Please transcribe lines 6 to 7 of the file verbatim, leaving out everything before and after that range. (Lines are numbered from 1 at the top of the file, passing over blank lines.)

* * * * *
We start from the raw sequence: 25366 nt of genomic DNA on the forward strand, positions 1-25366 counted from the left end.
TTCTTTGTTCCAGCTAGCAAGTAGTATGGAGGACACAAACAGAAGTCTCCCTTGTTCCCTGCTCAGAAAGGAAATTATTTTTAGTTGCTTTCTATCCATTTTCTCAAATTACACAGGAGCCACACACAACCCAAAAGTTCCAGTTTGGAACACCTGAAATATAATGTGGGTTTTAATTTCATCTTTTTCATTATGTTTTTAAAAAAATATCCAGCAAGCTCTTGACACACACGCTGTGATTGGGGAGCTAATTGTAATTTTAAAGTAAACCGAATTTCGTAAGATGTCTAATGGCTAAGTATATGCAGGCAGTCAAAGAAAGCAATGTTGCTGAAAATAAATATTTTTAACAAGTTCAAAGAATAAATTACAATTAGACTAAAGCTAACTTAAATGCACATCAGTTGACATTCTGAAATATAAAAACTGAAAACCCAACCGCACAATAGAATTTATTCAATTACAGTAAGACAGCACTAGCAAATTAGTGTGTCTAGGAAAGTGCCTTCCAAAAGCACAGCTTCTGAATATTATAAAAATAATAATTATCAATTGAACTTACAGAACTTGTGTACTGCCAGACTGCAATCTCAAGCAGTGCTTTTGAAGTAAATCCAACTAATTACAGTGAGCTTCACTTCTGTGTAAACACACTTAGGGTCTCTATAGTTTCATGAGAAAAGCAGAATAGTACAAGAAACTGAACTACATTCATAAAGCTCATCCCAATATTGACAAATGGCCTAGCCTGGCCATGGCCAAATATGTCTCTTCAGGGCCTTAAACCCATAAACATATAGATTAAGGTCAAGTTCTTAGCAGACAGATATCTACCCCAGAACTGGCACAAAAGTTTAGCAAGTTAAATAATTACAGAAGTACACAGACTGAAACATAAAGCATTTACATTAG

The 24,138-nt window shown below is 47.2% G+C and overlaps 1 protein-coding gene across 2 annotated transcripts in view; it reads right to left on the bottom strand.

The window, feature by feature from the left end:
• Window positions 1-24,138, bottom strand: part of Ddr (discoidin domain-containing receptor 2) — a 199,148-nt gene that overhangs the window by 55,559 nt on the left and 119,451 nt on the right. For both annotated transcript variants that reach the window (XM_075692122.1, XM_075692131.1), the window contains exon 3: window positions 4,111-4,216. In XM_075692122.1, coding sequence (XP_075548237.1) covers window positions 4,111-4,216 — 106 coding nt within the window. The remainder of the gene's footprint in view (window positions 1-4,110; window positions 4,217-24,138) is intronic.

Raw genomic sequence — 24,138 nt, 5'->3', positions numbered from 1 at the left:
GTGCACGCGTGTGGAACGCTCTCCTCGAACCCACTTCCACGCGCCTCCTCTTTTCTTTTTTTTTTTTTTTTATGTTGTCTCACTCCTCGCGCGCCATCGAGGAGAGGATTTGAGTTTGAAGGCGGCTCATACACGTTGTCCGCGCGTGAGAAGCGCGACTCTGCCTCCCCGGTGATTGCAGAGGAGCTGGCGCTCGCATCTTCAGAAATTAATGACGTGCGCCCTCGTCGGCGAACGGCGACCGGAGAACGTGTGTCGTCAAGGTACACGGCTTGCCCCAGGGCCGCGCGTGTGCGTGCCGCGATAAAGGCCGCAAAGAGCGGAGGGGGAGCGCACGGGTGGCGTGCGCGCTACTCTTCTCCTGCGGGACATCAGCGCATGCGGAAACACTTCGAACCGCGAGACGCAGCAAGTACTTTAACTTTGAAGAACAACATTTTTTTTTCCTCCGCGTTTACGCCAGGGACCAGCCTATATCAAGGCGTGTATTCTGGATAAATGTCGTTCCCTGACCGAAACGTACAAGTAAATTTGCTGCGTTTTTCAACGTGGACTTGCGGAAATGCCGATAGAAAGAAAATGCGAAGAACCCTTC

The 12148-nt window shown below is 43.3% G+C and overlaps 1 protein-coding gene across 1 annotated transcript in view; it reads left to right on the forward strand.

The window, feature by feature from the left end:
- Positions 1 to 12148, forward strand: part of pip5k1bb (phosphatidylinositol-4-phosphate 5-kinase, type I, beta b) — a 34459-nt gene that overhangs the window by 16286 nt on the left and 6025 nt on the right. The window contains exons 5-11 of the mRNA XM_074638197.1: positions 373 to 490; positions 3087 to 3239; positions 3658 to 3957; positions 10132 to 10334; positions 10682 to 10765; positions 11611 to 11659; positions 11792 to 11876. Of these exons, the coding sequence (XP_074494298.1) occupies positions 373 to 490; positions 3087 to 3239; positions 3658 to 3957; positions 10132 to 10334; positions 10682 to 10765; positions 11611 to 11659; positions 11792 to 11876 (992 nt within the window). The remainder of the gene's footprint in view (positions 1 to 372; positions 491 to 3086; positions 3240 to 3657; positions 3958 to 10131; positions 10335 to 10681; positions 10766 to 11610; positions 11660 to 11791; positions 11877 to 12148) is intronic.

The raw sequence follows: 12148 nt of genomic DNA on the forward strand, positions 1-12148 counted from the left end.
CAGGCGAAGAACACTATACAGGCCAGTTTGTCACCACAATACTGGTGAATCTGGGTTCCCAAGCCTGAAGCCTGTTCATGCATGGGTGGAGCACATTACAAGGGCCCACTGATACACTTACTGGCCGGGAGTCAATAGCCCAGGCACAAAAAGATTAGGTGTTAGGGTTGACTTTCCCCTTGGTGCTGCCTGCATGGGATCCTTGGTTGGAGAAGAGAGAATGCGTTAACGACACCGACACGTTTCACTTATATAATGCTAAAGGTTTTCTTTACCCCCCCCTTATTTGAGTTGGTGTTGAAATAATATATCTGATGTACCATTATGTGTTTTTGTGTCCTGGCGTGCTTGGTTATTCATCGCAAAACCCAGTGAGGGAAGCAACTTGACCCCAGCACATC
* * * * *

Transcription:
Raw genomic sequence — 24,138 nt, 5'->3', positions numbered from 1 at the left:
GTGCACGCGTGTGGAACGCTCTCCTCGAACCCACTTCCACGCGCCTCCTCTTTTCTTTTTTTTTTTTTTTTATGTTGTCTCACTCCTCGCGCGCCATCGAGGAGAGGATTTGAGTTTGAAGGCGGCTCATACACGTTGTCCGCGCGTGAGAAGCGCGACTCTGCCTCCCCGGTGATTGCAGAGGAGCTGGCGCTCGCATCTTCAGAAATTAATGACGTGCGCCCTCGTCGGCGAACGGCGACCGGAGAACGTGTGTCGTCAAGGTACACGGCTTGCCCCAGGGCCGCGCGTGTGCGTGCCGCGATAAAGGCCGCAAAGAGCGGAGGGGGAGCGCACGGGTGGCGTGCGCGCTACTCTTCTCCTGCGGGACATCAGCGCATGCGGAAACACTTCGAACCGCGAGACGCAGCAAGTACTTTAACTTTGAAGAACAACATTTTTTTTTCCTCCGCGTTTACGCCAGGGACCAGCCTATATCAAGGCGTGTATTCTGGATAAATGTCGTTCCCTGACCGAAACGTACAAGTAAATTTGCTGCGTTTTTCAACGTGGACTTGCGGAAATGCCGATAGAAAGAAAATGCGAAGAACCCTTC